Do hugs have healing power?
Hugs. The very sound of the word rolling off your tongue brings warm, fuzzy feelings of contentment. If it’s love that makes the world go round, then it’s hugs that keeps it spinning. Hugging benefits both the giver and the receiver, boosting your emotional health and also your immune system.
Hugs are fundamental to your health and wellbeing. Hugging has been proven to reduce symptoms of pain and can also relax muscles in your body by releasing tension. Perhaps most of all, though, hugging connects you to others, rejuvenating your spirit. A tender hug from a parent can calm a frightened child; the warm embrace of a lover tells you you’re cherished; and the comforting hug of a friend says you’re not alone.
Kathleen Keating, author of The Hug Therapy Book, says hugs are a wonderful way to connect with others. “Our skin is the antenna that feels, touches, contacts the world. With touch, we meet the world outside of ourselves in a vibrant, alive, nourishing way. With touch we meet, connect, bond, belong,” she writes.
Accredited mental health social worker Debbi Carberry says you should never underestimate the power of hugs. “Your first experience as a human being is a gentle skin-to-skin hug when you are placed on your mother,” she says.
Logically, the impact a hug can have makes sense. After all, your skin is the largest sensory organ in your body — on an average-sized adult it covers a staggering 1.6 metres. And when we wrap our arms around another person, that very act of embracing someone prompts increased oxytocin, a hormone produced by the pituitary gland that makes people feel secure and trusting toward each other, lowering cortisol levels and reducing stress.
All you need to do to top up your levels of this miracle hormone is to hug someone or hold their hand. What are you waiting for?
Hugging and human touch are essential to life, research has shown. Last century, horrific images of Romanian and Russian orphanages overflowing with babies and young children with wide, hollow eyes and twisted, stunted bodies paid testament to the effects of touch deprivation. They weren’t cuddled or held, just given functional care.
Researcher Tiffany Field from The Miami Touch Research Institute has shown just how important touch is for babies. In a study of preterm babies at the Touch Institute, those who were given daily massages had an accelerated growth rate that was 47 per cent more than the babies in the control group, who were not given the massages.
"With touch, we meet the world outside of ourselves in a vibrant, alive, nourishing way. With touch we meet, connect, bond, belong.”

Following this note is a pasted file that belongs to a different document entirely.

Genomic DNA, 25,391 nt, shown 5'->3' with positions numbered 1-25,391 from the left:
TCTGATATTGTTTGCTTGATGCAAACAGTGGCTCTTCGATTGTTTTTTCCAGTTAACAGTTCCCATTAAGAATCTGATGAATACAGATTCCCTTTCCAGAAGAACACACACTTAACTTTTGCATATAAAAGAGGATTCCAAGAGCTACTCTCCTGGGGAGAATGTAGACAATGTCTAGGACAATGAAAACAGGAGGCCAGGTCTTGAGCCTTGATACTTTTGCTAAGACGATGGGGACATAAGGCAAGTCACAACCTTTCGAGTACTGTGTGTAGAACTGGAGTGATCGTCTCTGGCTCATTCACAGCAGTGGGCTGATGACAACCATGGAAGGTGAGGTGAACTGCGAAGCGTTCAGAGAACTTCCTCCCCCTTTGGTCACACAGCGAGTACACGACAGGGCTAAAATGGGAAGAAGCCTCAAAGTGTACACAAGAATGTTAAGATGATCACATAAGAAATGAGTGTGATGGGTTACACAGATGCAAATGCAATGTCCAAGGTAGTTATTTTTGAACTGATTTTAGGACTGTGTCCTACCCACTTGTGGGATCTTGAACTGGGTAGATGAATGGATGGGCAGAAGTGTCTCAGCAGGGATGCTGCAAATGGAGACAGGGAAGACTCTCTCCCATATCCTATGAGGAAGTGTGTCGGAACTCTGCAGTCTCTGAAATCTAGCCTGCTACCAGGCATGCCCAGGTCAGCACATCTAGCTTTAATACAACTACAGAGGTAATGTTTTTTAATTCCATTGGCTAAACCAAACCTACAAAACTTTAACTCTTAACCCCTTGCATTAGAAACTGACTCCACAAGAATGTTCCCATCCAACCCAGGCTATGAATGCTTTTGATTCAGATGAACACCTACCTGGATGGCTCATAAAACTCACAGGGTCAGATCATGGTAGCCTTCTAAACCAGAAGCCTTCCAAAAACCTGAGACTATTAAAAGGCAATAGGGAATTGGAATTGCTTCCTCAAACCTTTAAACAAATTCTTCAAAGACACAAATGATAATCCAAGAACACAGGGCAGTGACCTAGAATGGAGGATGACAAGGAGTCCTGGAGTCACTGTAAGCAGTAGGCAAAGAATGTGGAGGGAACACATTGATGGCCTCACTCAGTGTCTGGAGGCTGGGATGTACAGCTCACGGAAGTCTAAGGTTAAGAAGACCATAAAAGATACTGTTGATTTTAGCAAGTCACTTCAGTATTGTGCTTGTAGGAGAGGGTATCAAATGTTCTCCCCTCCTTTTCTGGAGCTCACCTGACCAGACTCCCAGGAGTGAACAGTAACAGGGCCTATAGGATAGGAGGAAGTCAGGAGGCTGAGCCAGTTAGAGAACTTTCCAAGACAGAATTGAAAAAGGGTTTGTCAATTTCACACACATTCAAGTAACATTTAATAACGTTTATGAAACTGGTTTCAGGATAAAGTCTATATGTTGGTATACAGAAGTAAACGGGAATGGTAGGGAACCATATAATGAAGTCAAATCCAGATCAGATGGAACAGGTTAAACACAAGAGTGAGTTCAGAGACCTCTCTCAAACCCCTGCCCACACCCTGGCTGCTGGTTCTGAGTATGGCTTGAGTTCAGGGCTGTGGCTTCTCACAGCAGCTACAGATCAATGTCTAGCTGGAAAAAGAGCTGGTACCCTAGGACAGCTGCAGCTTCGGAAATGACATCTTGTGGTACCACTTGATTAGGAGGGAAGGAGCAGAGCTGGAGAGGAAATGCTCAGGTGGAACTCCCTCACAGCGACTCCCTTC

So how often do we reach out and touch someone? In the 1960s, pioneering researcher in humanistic psychology, Sidney Jourard, was intrigued to discover just how often different cultures touched or hugged each other. After observing people in cafes for one hour, he made the following observations. In England, friends dining and chatting together did not touch each other at all. In the US, they connected twice and in France the number shot up to 110 times per hour. In Puerto Rico, they connected 180 times! How would Aussies and Kiwis compare?
Some might argue that, with the advent of mobiles, texting, ATMs and the global proliferation of Twitter and email, people spend more time interfacing with tools of technology than they do with each other. And it’s not just busy corporate types or tech-savvy 20-somethings who are missing out. Single people living on their own also have little opportunity to hug another.
If you don’t have a human to hug, though, hug a pet. That works, too. That’s the advice of the Australian Companion Animal Council. Their research has shown cuddling a cat or patting a pooch makes pet owners less lonely and they take fewer visits to the doctor, deal better with stress and recover more quickly from illness.
It seems we could all benefit from reaching out and touching someone. Jane Hall, past president of the Therapeutic Touch Association of Australasia, says physical touch slows us down and relaxes us, quieting our busy minds and bringing us into the present moment. “In our society, we are so busy thinking about the future and what we have to do next; when we hug we are connecting completely in the here and now,” she says.
Some people will comfortably greet everyone they know with a warm heartfelt embrace, while others are just not into hugging. Hall says not everyone is happy giving and receiving hugs and it has nothing to do with the psychological aspects of physical touch.
“Their skin isn’t as receptive and it can feel almost physically uncomfortable for them,” she says. “Some people are more kinaesthetic, more connected to the sense of touch than others — even right from birth, some babies don’t like cuddles as much as others do.”
Then there are those who are frail or too sick to be hugged, particularly older people. According to Hall, however, just holding an older person’s hand can be of benefit. “Our hands, particularly the right hand, are connected to the physical, emotional and energetic heart,” she says. “In holding a hand you can visualise the loving energy flowing through their hand up and into their heart. It’s a beautiful way to connect with someone who is frail.”
Free hugs anyone?
The simple act of a hug can also change someone’s life. Just ask Juan Mann, an Aussie who began a campaign offering free hugs to strangers. After returning from the UK, bereft and heartbroken, Mann missed human contact, and realised how the warmth of an embrace could warm a heart, even a stranger’s.
Nervously clutching a large homemade sign that said “Free Hugs” he stood in busy Pitt Street, Sydney. After 15 minutes of strangers staring and passers-by laughing at him, a lady approached Mann and told him her daughter had died a year before to the day in a car accident, then that very morning her dog had died. She held out her arms for a hug.
“We step into each other’s arms, our bodies a jumble of limbs before we settle into a gentle and comforting embrace. The troubles in my life melt away,” he writes.